martin peters - fact file
1970 - 1976 forward
|Born on 8th November 1943 in Plaistow, East London,
Height : . m (5' 11")
Weight : kg (11st 10lb)
Martin Peters was a midfield player who made a name for himself with an ability to drift into goal-scoring positions un-noticed, thus earning him his nickname of "The Ghost". His career started at West Ham United, but it was when he moved to Tottenham that his potential was fully realised.
As a schoolboy, this son of a Thames lighterman's ability was recognised at an early age, although he was a teenage goalkeeper at Fanshawe Primary School, but he was moved to centre forward in the school team and then back to a half back, giving him an appreciation of other positions within the team. Martin was selected to play for Dagenham, London, Essex and England Boys and when playing for Dagenham Boys, he scored own goals in two successive losing finals. Peters had moved to Dagenham, but was snapped up by local club West Ham United in 1959 stopping him following his father in a job as a lighterman on the River Thames and he made his debut in 1962, slotting into the team as a wing half, whose duty was to work between the boxes on the flank and work the ball through the midfield to the forward line. The Irons team of the time was relatively successful compared to teams of other eras of their history. An FA Cup win in 1964 was followed by victory in the European Cup-Winners Cup in 1965. Such performances won him representation at England Under-23 level and for the Football League.
While at West Ham, his versatility was demonstrated by playing in many different positions, as required by the manager and in his third game for the club, Peters had to replaced the injured keeper Rhodes and even once started a reserve game as a goalkeeper. He only suffered one major injury during his time at the Irons, which was a broken leg in training, inflicted by Bobby Moore.
His performances for his club had impressed England manager Sir Alf Ramsey and he was chosen to play in the preparation games for the World Cup Finals of 1966 in England, making his debut in May of that year. His part in the wingless wonders says much for his discipline, as he was asked to play a different role to the one he was accustomed to at Upton Park, but he played all but the first group game in the finals and went on to score for England in the 1966 World Cup Final win over West Germany (4-2) - only his eighth game for his country.
Following the high of being a World Champion, the next few years at West Ham were barren and Peters grew impatient to win more silverware, thus he asked for a move away from the East London club. His approach to the game had always been admired by Bill Nicholson and he joined Spurs in March 1970 for a then record fee of £200,000 that included Jimmy Greaves going the other way as part of the deal, as the Tottenham manager moved in quickly to secure a deal. Many were surprised that Greaves was allowed to leave, but there had been a falling out with Nicholson and the boss felt that the striker was getting towards the end of his marvellous career, so was willing to let him go to get the player he wanted.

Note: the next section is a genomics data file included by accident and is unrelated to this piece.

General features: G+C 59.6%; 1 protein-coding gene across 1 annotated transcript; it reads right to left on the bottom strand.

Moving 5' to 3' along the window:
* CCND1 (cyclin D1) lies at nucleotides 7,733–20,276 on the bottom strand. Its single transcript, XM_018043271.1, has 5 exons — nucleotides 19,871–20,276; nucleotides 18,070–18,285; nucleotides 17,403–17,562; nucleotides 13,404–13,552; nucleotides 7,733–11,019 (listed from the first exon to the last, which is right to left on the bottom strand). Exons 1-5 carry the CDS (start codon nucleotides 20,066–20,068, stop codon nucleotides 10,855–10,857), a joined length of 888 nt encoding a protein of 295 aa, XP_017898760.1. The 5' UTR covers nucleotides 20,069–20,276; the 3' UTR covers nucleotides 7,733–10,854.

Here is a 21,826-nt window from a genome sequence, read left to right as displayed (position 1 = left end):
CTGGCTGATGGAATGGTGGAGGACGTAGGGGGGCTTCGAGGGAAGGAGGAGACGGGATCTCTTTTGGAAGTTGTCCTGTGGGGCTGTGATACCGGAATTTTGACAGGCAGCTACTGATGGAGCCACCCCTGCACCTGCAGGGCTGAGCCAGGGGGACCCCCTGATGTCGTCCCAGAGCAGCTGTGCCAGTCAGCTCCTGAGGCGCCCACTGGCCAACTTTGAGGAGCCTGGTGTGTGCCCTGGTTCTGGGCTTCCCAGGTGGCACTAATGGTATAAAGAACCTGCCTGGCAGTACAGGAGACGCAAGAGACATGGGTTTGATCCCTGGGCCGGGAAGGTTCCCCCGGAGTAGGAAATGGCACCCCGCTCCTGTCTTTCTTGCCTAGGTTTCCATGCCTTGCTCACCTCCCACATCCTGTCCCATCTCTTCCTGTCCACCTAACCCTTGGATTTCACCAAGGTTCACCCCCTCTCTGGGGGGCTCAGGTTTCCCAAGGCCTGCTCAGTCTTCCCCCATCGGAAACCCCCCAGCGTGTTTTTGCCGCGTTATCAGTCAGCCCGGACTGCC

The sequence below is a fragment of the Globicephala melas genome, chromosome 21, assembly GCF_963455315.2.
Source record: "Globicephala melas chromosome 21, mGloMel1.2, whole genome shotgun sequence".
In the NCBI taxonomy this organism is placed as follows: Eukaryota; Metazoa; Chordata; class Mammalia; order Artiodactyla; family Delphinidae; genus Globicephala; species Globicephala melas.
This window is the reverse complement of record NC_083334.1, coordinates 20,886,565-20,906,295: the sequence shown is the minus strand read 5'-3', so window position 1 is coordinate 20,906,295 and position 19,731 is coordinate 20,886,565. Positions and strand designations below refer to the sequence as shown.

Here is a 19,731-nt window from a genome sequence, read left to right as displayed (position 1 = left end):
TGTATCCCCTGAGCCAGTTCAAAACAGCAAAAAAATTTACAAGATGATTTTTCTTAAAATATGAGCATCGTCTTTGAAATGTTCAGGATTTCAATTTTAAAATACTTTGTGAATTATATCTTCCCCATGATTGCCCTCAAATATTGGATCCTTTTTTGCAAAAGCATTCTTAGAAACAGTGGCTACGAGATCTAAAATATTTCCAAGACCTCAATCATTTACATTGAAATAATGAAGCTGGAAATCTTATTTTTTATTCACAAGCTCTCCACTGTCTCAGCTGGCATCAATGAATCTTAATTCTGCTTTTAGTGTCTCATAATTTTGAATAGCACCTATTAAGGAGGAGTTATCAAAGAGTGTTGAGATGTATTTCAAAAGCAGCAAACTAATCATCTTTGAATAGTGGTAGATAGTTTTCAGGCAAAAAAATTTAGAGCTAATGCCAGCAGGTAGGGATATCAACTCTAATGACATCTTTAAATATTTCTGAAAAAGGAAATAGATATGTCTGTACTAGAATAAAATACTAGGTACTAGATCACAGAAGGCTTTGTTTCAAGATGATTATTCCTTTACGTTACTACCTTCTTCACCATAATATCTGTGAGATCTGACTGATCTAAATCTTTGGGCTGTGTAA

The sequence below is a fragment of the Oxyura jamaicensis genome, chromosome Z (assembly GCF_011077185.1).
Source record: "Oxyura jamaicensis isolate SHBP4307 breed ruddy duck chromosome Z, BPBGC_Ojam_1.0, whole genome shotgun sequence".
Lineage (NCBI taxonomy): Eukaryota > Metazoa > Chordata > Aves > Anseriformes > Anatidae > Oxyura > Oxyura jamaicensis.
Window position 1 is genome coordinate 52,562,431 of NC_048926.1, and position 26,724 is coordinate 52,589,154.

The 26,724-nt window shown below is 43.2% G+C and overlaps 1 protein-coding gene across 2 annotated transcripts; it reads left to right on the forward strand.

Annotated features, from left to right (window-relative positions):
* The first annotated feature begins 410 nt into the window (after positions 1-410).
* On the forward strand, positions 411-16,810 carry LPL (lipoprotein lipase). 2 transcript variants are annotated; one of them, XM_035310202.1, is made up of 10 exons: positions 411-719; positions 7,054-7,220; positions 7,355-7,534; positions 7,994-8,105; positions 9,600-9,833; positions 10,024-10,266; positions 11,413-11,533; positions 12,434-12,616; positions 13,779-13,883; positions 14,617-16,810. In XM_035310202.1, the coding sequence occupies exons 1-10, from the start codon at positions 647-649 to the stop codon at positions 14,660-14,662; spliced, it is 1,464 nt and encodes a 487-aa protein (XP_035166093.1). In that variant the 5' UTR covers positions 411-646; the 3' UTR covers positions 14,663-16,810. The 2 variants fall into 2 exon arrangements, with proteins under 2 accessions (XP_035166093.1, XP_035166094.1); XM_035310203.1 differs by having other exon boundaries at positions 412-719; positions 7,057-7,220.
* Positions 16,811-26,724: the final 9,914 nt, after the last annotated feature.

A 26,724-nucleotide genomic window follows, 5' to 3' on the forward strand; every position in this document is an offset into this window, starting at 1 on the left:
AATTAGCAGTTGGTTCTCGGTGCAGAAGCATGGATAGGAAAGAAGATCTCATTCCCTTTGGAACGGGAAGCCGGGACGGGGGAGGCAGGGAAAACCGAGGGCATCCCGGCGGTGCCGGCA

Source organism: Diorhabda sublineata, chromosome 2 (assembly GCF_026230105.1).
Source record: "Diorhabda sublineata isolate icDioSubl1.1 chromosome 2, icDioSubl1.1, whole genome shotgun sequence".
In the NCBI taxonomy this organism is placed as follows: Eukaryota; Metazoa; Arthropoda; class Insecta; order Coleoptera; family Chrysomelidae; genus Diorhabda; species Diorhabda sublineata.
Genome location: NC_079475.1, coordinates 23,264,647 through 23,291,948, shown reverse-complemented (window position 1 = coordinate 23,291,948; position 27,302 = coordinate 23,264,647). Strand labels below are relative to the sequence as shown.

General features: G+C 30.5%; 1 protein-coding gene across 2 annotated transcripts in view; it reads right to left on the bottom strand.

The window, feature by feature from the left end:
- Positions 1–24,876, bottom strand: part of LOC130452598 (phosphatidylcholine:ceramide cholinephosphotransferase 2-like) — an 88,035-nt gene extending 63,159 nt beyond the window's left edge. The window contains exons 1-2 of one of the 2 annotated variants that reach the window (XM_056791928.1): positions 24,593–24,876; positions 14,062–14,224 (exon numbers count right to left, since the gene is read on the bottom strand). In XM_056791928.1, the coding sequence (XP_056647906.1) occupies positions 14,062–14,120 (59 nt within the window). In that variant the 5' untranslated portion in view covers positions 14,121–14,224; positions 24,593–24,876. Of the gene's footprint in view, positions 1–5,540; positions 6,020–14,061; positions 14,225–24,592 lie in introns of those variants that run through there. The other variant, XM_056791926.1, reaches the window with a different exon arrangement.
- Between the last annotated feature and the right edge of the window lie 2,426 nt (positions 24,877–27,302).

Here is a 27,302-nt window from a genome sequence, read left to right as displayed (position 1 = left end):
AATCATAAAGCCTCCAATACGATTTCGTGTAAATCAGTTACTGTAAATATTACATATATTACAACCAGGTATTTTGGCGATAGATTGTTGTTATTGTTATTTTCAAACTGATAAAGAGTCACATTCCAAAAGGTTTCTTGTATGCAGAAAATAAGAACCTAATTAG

Peters made his Spurs debut at home on Good Friday scoring the Tottenham goal in a 1-2 defeat against Coventry City, with a trademark header. The traditional memory of Peters was the player effortlessly moving in on goal beyond his marker to score unmarked, but there was another side to his game. While everything he did looked simple, making difficult skill look easy, he also played in such a way that the effort he put into covering defensively almost went unnoticed too. The hard work he put in when Spurs were defending came as a result of his earlier career at wing-half at West Ham United, but his athleticism made it easy for him to cover large amounts of ground without fans even noticing.
While at Tottenham, it became apparent that his link-up with players like Mullery, Gilzean, Perryman and Chivers was bringing the best out of his game and that some of the abilities of others allowed his skilful and thoughtful approach to flourish. He was both a creator and a scorer of goals, thus becoming a player that other teams realised they needed to shut out to prevent Tottenham functioning efficiently.
His play with Mullery and Chivers continued at international level and they were a good trio, with the partnership with Chivers effective at club level especially, where they read each others' game well. Throwing Gilzean into the mix made it an aerial attack that other teams struggled to handle.
The trophies Peters had sought came with a League Cup win in 1971 against Aston Villa and then European success with the UEFA Cup in 1972. The next time a final was won - a second League Cup in 1973 beating Norwich City - it was Peters who was lifting it, as he had replaced the departed Alan Mullery as skipper. Unfortunately, he did not get the opportunity to raise the UEFA Cup, as Spurs lost the final in 1974.